FIU, together with FIGG Engineering-Bridge Group as the bridge designer and MCM Construction as the general contractor, developed the Accelerated Bridge Construction (ABC) technology, which is said to be a quicker and more cost-effective process.
It involves building the main span of the bridge on temporary supports and transferring it to its final place. Known as Prefabricated Bridge Elements and Systems (PBES), this type of ABC technology enables contractors to make the bridge elements off-site and transport them to the end location for assembly. Moreover, a process called Self-Propelled Modular Transportation was performed – the FIU pedestrian bridge is the largest in U.S. history to be moved using this method.
Benefits of PBES include reduced traffic delays and road closures, safer work zones, less environmental impact, and generally more durable than those constructed using conventional method says the FHA.
Atorod Azizinamini, chair of FIU’s Civil & Environmental Engineering Department and director of the university’s Accelerated Bridge Construction University Transportation Center, was fully aware of these benefits and even boasted about the pedestrian bridge’s construction method on the day the main span was installed – but five days before the collapse happened.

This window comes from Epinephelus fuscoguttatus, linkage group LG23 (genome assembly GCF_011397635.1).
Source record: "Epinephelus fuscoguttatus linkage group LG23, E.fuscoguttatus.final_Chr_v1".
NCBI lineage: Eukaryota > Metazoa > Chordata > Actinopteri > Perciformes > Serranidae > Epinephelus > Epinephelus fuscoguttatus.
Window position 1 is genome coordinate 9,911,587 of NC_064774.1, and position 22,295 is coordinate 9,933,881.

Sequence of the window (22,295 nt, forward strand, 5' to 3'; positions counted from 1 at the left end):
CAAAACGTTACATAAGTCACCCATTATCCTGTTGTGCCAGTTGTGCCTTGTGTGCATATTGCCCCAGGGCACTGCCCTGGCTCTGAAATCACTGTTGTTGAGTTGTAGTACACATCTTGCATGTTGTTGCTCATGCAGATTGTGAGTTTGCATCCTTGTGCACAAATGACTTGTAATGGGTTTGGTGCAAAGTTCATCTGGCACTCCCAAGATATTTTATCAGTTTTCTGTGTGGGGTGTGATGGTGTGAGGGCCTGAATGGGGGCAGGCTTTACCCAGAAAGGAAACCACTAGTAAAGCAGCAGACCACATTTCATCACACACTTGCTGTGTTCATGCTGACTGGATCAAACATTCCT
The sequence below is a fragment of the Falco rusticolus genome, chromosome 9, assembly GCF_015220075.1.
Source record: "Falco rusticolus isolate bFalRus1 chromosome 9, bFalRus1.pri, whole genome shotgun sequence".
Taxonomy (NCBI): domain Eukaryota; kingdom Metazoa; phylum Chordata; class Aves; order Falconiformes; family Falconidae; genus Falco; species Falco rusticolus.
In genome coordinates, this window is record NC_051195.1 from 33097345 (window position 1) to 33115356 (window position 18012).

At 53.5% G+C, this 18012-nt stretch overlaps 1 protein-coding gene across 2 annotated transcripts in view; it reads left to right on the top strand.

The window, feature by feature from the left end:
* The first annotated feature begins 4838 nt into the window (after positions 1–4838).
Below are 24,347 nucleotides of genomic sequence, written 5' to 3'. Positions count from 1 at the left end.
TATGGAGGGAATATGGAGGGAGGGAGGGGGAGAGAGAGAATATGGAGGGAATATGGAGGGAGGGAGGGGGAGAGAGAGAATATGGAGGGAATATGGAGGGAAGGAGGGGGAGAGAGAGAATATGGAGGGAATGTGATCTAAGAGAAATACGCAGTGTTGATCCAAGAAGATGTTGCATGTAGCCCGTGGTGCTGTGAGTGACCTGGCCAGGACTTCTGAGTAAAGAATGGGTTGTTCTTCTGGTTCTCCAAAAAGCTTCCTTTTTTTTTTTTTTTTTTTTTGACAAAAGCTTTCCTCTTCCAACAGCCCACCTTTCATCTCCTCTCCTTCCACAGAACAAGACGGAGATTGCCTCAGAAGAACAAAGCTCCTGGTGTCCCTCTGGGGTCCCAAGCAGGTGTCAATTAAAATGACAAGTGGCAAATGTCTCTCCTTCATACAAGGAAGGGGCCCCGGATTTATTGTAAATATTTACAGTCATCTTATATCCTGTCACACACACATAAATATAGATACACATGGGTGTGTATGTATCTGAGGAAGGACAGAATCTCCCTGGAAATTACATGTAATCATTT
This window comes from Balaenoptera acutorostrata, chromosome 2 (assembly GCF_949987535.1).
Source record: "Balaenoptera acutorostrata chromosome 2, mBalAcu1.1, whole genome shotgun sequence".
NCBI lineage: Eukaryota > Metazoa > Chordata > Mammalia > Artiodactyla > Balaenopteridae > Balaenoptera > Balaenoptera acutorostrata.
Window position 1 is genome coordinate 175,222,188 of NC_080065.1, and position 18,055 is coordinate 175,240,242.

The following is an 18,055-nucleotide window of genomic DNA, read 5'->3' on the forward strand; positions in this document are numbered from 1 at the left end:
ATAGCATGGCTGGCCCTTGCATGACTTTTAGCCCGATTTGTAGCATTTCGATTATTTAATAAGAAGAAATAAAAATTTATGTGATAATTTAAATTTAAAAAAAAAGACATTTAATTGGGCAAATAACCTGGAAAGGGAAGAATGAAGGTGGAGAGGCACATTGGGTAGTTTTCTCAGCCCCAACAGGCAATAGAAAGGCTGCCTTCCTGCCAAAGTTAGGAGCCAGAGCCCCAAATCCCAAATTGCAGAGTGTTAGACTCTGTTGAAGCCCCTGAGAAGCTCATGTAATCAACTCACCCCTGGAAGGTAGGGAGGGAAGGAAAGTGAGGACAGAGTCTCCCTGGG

“This project is an outstanding example of the ABC method,” said Azizinamini. “Building the major element of the bridge – its main span superstructure – outside of the traveled way and away from busy Eighth Street is a milestone.”
A fact sheet about the bridge posted on FIU’s website indicated that the 950-ton bridge, which main span is 40 feet wide and 174 feet long, costs $14.2 million to build and was funded as part of a $19.4 million grant from the U.S. Department of Transportation. It was supposed to last for more than 100 years and designed to withstand the strength of a Category 5 hurricane.
Regretfully, the collapse of the pedestrian bridge did not come without a warning.
Denney Pate, an engineer from the construction firm in charge, saw a crack on the north end of the span.